Industrial countries criticised a draft global warming pact on Saturday for not making stronger demands on major developing countries as tens of thousands of banner-waving protesters demanding “climate justice” marched toward the U.N. conference.

As night fell on the Danish capital, police said they rounded up more than 300 people in a preventive action against a group of black-clad youth at the back of the mostly peaceful demonstration.

Initial reaction to the negotiating text submitted on Friday underscored the split between the U.S.-led wealthy countries and countries still struggling to overcome poverty and catch up with the modern world.

The tightly focused document was meant to lay out the crunch themes for environment ministers to wrestle with as they prepare for a summit of some 110 heads of state and government at the end of next week.

U.S. delegate Jonathan Pershing said the draft failed to address the contentious issue of carbon emissions by emerging economies.

“The current draft didn’t work in terms of where it is headed,” Mr. Pershing said in the plenary, supported by the European Union, Japan and Norway.

But the E.U. also directed criticism at the U.S., insisting it could make greater commitments to push the talks forward without stretching the legislation pending in Congress. Both the U.S. and China should be legally bound to keep whatever promises they make, said Swedish Environment Minister Anders Carlgren.

China has made voluntary commitments to rein in its carbon emissions but doesn’t want to be bound by international law to do so. In China’s view, the U.S. and other rich countries have a heavy historical responsibility to cut emissions and any climate deal in Copenhagen should take into account a country’s level of development.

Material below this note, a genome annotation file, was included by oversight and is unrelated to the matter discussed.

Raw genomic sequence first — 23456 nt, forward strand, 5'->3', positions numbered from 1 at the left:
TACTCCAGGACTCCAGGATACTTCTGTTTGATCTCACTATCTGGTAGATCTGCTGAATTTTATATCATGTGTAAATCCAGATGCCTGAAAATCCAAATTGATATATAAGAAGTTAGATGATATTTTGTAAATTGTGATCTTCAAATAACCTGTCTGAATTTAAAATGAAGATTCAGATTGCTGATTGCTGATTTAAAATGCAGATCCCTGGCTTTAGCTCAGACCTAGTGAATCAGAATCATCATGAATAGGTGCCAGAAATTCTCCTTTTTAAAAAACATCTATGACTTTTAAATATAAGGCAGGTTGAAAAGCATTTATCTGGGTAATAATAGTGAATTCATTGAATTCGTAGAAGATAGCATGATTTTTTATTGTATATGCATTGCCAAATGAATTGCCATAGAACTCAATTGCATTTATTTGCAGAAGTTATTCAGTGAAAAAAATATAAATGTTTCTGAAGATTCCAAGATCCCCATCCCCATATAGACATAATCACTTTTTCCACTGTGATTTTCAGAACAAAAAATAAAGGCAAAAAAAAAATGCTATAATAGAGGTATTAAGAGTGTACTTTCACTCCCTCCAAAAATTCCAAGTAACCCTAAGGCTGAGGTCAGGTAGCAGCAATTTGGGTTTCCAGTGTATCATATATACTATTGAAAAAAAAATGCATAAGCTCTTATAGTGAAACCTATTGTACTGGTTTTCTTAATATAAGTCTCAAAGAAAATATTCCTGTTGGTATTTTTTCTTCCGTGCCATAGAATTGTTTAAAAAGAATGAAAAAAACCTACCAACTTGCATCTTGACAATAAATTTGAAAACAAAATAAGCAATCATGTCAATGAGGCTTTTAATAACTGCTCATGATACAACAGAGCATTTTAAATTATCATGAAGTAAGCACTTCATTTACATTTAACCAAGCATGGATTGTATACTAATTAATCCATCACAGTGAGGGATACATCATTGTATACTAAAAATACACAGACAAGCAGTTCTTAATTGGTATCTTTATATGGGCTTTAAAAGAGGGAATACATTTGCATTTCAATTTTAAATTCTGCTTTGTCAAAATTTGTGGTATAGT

Environment ministers started arriving in the Danish capital on Saturday for informal talks before world leaders join the summit late next week.

On the chilly streets outside, police assigned extra squads to watch protesters marching toward the suburban conference centre to demand that leaders act now to fight climate change.

Police estimated their numbers at 25,000, while organisers said as many as 1,00,000 had joined the march from downtown Copenhagen, waving banners that read “Nature doesn’t compromise” and “Climate Justice Now.”

Danish supermodel Helena Christensen was in the crowd. “They will be very bad politicians if they do not hear us by now,” she said about the policy-makers negotiating in Copenhagen.

Most of the demonstrators were peaceful but police detained 300-350 people in a preventive raid against a bloc of youth activists at the back of the procession, police spokesman Rasmus Bernt Skovsgaard said.

“There was some cobblestone-throwing and at the same time people were putting on masks,” he said. “We decided to go for preventive detentions to give the peaceful demonstration the possibility to move on.”

There were no reports of injuries.